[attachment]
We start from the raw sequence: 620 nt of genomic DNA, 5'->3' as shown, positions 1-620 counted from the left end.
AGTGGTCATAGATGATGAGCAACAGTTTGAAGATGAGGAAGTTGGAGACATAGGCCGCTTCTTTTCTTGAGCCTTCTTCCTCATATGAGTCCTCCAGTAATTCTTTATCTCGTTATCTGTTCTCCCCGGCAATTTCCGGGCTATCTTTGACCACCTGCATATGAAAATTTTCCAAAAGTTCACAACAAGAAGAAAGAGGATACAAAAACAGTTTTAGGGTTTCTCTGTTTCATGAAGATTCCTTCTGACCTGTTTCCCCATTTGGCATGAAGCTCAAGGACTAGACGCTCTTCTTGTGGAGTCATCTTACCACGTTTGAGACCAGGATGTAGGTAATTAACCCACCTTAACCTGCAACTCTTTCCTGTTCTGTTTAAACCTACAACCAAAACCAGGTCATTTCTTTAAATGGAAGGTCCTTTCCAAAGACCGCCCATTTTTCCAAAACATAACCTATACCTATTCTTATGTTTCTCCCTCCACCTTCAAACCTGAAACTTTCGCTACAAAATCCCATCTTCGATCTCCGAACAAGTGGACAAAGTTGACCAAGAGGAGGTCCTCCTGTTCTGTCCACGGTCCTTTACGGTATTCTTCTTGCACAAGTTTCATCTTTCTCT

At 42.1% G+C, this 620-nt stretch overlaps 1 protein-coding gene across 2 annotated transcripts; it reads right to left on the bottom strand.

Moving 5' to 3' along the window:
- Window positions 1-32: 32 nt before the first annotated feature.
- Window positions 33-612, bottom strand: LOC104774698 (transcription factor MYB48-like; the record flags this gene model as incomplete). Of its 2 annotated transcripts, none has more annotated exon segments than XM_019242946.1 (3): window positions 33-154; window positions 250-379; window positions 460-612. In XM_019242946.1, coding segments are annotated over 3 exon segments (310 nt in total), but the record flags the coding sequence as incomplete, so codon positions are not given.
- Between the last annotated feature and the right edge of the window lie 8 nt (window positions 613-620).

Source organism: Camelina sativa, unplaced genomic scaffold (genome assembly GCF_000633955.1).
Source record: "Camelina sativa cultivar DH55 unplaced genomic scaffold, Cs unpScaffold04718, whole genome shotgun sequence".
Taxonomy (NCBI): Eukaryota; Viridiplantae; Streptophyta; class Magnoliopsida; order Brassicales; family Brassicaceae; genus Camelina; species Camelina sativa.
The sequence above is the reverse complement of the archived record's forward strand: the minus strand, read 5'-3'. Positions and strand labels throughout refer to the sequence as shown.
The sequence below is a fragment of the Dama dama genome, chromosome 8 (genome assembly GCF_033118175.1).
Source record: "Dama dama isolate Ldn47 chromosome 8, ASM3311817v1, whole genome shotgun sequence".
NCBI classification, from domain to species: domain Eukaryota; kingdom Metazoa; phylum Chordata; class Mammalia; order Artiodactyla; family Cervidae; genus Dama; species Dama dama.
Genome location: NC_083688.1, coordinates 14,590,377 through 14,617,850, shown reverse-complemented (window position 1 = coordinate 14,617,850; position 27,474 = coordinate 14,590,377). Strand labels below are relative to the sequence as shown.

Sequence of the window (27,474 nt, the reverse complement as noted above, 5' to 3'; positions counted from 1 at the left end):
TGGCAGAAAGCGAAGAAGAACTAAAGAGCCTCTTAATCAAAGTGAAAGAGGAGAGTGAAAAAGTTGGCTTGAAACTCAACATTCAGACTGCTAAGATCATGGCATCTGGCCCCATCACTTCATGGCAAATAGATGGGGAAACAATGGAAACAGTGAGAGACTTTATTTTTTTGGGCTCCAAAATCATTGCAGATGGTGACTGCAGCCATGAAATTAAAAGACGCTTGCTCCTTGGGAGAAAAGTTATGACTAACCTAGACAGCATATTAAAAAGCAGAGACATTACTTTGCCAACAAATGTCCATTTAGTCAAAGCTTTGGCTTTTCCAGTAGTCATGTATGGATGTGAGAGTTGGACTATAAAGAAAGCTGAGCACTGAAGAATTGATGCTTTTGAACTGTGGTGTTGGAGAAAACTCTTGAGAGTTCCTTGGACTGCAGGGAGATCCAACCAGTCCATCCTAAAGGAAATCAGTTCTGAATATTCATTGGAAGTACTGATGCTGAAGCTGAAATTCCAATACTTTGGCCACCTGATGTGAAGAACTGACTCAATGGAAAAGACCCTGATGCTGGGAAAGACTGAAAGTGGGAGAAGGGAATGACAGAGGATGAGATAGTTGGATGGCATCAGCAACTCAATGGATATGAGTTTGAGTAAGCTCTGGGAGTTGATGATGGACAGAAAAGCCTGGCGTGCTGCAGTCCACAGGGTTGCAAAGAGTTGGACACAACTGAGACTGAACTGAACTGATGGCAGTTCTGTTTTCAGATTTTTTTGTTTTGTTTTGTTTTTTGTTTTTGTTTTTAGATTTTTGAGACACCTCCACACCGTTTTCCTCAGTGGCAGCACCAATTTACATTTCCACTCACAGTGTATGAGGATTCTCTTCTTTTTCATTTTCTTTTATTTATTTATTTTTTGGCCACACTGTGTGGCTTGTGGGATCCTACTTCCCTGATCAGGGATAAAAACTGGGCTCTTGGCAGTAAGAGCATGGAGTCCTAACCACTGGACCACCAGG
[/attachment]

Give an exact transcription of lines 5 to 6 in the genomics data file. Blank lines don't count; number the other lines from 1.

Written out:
- Window positions 1-32: 32 nt before the first annotated feature.
- Window positions 33-612, bottom strand: LOC104774698 (transcription factor MYB48-like; the record flags this gene model as incomplete). Of its 2 annotated transcripts, none has more annotated exon segments than XM_019242946.1 (3): window positions 33-154; window positions 250-379; window positions 460-612. In XM_019242946.1, coding segments are annotated over 3 exon segments (310 nt in total), but the record flags the coding sequence as incomplete, so codon positions are not given.